Although Davis was an active pilot and participated in many aviation activities, his main role was that of a physician. Because he spoke Spanish he could easily serve Mexican immigrants. For a while, Davis kept an office in two states, Missouri and Kansas. Eventually, he closed his office in Missouri.

In 1926, Davis was appointed assistant health director in Kansas City. He became the first African American to be assigned to that post, a position he held until 1932. Davis also served on the staffs at Douglass Hospital in Kansas City, Kansas, and Wheatley-Provident Hospital no. 2 in Kansas City, Missouri.

In addition to his medical career and aviation activities, Davis was involved in numerous entrepreneurial endeavors. In 1927, he founded the Service Finance Corporation, a savings and loan association, and the Red Top Taxicab Company. Both were the first such African American-owned institutions of their kind in Kansas.

On August 25-27, 1939, the NAAA held a conference to which all “Race Flyers” were invited. The NAAA’s aim was to provide a chance for African American pilots to get to know each other and discuss common problems. Out of the approximately forty to fifty pilots attending the conference, six flew to Chicago in their own planes, an astonishing number for African American pilots for the period. At the conference, Davis was awarded the Dwight H. Green Trophy for having contributed the most to the advancement of aviation during 1938. The trophy was named for a Republican politician and former World War I veteran who served as an army aviator and later served as governor of Illinois from 1941 to 1949. Davis was also elected one of the seven vice presidents of the NAAA. They had planned to establish local chapters. Davis also invited them to hold the 1940 conference in Kansas City. This meeting was a rare opportunity for African American pilots to gather in a national body such as this one.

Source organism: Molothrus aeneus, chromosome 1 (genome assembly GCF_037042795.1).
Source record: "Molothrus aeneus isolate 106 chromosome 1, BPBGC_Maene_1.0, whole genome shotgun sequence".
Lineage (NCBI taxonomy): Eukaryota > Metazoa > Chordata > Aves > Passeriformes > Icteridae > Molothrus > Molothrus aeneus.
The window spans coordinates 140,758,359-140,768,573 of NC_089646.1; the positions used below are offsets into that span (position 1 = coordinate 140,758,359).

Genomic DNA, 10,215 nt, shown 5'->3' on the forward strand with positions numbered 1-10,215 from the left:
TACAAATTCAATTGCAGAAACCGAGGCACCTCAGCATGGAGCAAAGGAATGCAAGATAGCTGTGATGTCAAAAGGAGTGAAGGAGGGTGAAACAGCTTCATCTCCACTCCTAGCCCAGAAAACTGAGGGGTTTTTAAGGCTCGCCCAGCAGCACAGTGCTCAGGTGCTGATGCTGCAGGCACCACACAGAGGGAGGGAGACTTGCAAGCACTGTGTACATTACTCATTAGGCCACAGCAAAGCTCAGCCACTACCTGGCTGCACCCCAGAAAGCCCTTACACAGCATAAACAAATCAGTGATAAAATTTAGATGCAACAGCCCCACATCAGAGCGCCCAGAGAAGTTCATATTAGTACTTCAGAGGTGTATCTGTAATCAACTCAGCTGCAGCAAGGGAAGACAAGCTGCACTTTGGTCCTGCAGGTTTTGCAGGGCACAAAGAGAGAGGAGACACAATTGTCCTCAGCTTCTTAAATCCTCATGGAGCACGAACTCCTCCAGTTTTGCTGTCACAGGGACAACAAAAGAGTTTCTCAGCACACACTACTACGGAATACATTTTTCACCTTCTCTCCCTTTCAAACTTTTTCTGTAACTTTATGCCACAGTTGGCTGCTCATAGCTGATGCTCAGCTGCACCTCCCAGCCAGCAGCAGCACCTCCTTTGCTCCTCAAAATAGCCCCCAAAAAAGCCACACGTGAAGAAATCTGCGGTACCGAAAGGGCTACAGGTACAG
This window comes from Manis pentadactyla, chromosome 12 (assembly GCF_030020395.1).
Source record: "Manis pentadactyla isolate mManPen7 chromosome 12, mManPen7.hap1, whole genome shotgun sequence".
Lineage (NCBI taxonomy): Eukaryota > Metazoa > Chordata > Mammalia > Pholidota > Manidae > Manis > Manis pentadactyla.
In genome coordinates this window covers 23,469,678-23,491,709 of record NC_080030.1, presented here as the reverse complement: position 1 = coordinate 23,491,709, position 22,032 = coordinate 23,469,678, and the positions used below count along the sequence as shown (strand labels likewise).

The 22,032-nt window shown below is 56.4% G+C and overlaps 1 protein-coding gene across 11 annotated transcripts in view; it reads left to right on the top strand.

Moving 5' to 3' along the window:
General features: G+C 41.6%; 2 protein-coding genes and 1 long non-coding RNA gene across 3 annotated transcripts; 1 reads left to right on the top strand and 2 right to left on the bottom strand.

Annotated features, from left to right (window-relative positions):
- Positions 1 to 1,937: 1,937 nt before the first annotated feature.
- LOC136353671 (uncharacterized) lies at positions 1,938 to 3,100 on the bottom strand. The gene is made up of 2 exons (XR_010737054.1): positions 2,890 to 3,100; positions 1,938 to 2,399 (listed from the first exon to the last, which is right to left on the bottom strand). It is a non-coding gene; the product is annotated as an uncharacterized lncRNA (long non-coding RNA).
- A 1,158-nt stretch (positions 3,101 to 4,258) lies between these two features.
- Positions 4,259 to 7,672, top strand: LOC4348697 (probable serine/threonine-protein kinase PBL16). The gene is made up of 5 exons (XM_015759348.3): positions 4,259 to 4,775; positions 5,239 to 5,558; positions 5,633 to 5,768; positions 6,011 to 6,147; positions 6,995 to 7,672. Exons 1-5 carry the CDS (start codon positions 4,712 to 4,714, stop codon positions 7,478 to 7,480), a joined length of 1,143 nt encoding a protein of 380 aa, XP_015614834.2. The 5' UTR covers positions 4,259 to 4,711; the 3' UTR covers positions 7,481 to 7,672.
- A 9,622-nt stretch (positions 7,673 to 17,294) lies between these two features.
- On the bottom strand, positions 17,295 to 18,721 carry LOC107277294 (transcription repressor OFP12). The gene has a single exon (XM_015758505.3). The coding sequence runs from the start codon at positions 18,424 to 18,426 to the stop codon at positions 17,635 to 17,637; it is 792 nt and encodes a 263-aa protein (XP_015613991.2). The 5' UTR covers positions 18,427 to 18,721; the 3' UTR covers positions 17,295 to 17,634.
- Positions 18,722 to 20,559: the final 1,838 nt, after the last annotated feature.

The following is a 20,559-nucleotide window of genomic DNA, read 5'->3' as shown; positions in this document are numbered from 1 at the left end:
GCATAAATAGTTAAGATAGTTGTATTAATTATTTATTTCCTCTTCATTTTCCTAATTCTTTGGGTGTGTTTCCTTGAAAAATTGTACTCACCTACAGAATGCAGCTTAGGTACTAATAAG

Davis had the opportunity to fly in his open cockpit Porterfield monoplane as part of the festivities for the renovation of the Kansas City Municipal Airport in January 1940. His passenger was his wife, who was eight months pregnant with their daughter. On February 18, 1940, their daughter, A. Portia, was born. The following year, Davis purchased his third plane, a Porterfield Columbia 75c. By 1950, he had logged 2,200 flying hours over the twenty-three years he had spent flying since he received his license. Later, he acquired a fourth plane, a Navion. He flew it eight to ten times a month, even making professional calls at times.

Builds Mobile Home Park

Davis’s reputation grew as did his public service. Davis served as deputy coroner of the Wyandotte County from 1950 to 1952. The following year he was elected president of the National Medical Association, which was established by black doctors in 1895 because African Americans were denied membership in the American Medical Association. The same year, Davis engaged in additional entrepreneurial undertakings. He built the Kansas Trailer Village, a mobile home park. He bought a plot of land that ran through highways 40, 24, and 73 for $47,000. The former owner of the land gave him the idea of creating a trailer village. Davis gave it a try and the idea proved to be successful. The land held fifty spaces for permanent and short-term tenants. It offered its tenants such amenities as sidewalks, patios, a laundromat, and much more. All of the tenants in the Kansas Trailer Village were white. When Davis realized the financial benefits of owning a mobile home park, he recommended that blacks start their own mobile home park. In 1956, Davis began serving as head of the Wyandotte County Mobile Homes Association, an all-white group. The same year, he served as the vice-president of the local branch of the NAACP.

In 1969, Davis’ health began to decline. He died on September 1, 1976 at the age of 85. In March of 1999, “Castle Rock,” Davis’ home at 852 Washington Boulevard in Kansas City, was given Historic Landmark status in Wyandotte County, Kansas City, and Kansas. “Castle Rock” was cited for having a high integrity of design, setting, association, and workmanship. The house had unusual modern features, such as phone jacks throughout the home, and central heating, amongst other conveniences. The continued occupancy of Davis’ family in “Castle Rock” has contributed to its preservation.

Artifacts relating to Davis’ life as an aviator, such as a propeller from one of his planes that has been restored, his logbook, and other memorabilia can be found at the Kansas City Jazz Museum.

Davis, Angela [next] [back] Davidson, Arthur - Overview, Personal Life, Career Details, Chronology: Arthur Davidson, Social and Economic Impact